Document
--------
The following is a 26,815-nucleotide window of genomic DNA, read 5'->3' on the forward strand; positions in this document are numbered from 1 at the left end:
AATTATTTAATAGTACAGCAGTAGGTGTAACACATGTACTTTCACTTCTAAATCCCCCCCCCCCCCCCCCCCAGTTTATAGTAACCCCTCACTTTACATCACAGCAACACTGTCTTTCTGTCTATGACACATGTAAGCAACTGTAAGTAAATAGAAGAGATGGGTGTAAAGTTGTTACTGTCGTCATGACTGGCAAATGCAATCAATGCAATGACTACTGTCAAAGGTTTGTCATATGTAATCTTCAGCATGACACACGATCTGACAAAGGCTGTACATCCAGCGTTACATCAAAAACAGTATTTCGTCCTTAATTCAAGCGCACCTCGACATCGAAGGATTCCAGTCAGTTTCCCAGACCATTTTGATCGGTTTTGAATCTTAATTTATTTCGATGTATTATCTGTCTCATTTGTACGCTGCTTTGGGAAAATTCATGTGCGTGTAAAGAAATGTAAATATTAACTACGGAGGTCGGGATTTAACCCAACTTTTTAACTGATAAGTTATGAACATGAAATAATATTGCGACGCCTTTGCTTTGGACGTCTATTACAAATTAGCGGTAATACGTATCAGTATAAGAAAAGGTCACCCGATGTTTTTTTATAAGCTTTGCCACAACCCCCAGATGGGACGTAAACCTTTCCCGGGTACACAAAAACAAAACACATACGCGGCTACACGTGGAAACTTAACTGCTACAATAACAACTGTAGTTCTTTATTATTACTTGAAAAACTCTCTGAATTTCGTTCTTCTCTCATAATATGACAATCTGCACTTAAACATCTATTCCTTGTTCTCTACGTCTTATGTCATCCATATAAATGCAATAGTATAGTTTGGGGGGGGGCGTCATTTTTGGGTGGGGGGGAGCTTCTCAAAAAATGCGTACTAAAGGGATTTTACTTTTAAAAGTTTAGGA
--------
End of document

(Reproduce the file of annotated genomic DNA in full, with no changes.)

The following is a 26,815-nucleotide window of genomic DNA, read 5'->3' on the forward strand; positions in this document are numbered from 1 at the left end:
AATTATTTAATAGTACAGCAGTAGGTGTAACACATGTACTTTCACTTCTAAATCCCCCCCCCCCCCCCCCCCAGTTTATAGTAACCCCTCACTTTACATCACAGCAACACTGTCTTTCTGTCTATGACACATGTAAGCAACTGTAAGTAAATAGAAGAGATGGGTGTAAAGTTGTTACTGTCGTCATGACTGGCAAATGCAATCAATGCAATGACTACTGTCAAAGGTTTGTCATATGTAATCTTCAGCATGACACACGATCTGACAAAGGCTGTACATCCAGCGTTACATCAAAAACAGTATTTCGTCCTTAATTCAAGCGCACCTCGACATCGAAGGATTCCAGTCAGTTTCCCAGACCATTTTGATCGGTTTTGAATCTTAATTTATTTCGATGTATTATCTGTCTCATTTGTACGCTGCTTTGGGAAAATTCATGTGCGTGTAAAGAAATGTAAATATTAACTACGGAGGTCGGGATTTAACCCAACTTTTTAACTGATAAGTTATGAACATGAAATAATATTGCGACGCCTTTGCTTTGGACGTCTATTACAAATTAGCGGTAATACGTATCAGTATAAGAAAAGGTCACCCGATGTTTTTTTATAAGCTTTGCCACAACCCCCAGATGGGACGTAAACCTTTCCCGGGTACACAAAAACAAAACACATACGCGGCTACACGTGGAAACTTAACTGCTACAATAACAACTGTAGTTCTTTATTATTACTTGAAAAACTCTCTGAATTTCGTTCTTCTCTCATAATATGACAATCTGCACTTAAACATCTATTCCTTGTTCTCTACGTCTTATGTCATCCATATAAATGCAATAGTATAGTTTGGGGGGGGGCGTCATTTTTGGGTGGGGGGGAGCTTCTCAAAAAATGCGTACTAAAGGGATTTTACTTTTAAAAGTTTAGGA